I wonder what “akank chaaha” sounds like when it is pronounced … does it sound like “fakit”?!

          • kenjii says:

            Maybe not , different people speak different ways . I’m a Muslim , and i know how to pronounce the word : ‘ Allah ‘ properly . But to other people from other religion or culture , they may still not know how to pronounce it even if you try to teach them . That’s just normal . If I would have to SPELL it to you on how to pronounce it , it would be like this : ‘ Awllawh ‘ .

            So I’m guessing that what i just explained at the top has some connection with the pronunciation of the word : “akank chaaha” and the word : “fakit” . So I also believe that my reply earlier about how i pronounce “fakit” may be wrong and may be pronounced differently ! :smile:
            [If this is what you're asking.... 0.o]

      • Hs4Mm says:

        Here’s the funny thing I was trying to point out: Consider saying “akank chaaha” several times. It is likely to sound like saying “choo-choo” several times; “choo choo” is the sound of steam locomotive’s horn; it is also the sound of the steam engine itself; and the steam engine is a reciprocating engine; the sounds of all reciprocating engines have a certain element in common; so saying “akank chaaha” several times would result in a sound like that of a reciprocating “engine”. The funny aspect should be clear by now.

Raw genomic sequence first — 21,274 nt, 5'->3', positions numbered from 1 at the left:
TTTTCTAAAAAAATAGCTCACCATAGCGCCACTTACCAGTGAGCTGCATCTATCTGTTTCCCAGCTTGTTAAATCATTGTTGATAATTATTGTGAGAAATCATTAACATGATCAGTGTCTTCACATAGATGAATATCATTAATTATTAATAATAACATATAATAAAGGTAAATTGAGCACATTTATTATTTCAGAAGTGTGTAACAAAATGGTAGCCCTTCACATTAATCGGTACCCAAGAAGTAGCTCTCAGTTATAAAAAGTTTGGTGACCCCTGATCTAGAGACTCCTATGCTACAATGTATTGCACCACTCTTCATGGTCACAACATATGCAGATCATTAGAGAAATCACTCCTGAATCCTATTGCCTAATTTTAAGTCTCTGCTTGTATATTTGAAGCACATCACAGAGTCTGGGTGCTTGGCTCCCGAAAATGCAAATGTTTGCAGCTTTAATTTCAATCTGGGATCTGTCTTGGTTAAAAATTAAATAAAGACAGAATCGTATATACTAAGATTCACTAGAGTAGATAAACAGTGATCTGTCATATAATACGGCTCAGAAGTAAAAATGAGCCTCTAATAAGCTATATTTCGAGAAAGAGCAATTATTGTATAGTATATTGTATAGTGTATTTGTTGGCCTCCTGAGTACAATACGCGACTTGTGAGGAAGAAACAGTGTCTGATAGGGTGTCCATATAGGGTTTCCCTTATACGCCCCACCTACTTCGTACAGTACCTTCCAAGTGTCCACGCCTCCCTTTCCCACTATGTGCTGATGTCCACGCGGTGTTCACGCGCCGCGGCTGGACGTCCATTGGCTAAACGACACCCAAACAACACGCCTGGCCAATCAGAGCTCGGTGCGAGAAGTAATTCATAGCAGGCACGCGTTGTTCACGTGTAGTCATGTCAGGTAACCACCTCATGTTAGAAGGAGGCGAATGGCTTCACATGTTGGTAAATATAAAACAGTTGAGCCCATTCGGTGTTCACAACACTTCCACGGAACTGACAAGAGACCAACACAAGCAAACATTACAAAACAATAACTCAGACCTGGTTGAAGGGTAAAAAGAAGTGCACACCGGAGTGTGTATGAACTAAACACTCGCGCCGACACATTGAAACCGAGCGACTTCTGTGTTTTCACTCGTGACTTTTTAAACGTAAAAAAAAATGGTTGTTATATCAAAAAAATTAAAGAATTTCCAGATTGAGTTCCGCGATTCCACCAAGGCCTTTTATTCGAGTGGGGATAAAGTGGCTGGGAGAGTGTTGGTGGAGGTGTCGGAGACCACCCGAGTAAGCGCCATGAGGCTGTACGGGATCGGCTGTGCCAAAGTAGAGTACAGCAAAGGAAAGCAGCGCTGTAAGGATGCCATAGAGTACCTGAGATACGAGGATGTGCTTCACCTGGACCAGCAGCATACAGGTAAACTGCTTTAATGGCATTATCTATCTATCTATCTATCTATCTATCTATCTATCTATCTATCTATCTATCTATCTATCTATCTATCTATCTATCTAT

70. Greatest Potential says:

    :smile: With plenty of leftovers for my Katmandu

  71. CampKohler - Sacramento CA says:

    I was mesmerized by those blue tassles hanging down from the hat. There they were rubbing all around, moving this way, moving that way, around and around. Ohhhhhhhhhhhhhhh. (Excuse me while I take a moment to mop up. :oops: )

    …”to quit like cold turkey” is to do so suddenly and without preparation. If that phrase were to be created nowadays, it would probably come out, “to quit Big Mac.”

    I prefer turkey with all the fixin’s, especially with creamed pearl onions in place of gravy.

  72. originalistrick says:

    Fantastic lesson! Like a technologically updated blast from the past. You’re causing me to run out of superlatives. And mercy you look so good in blue (the eyes, the eyes…). Thanks, Marina. Love you.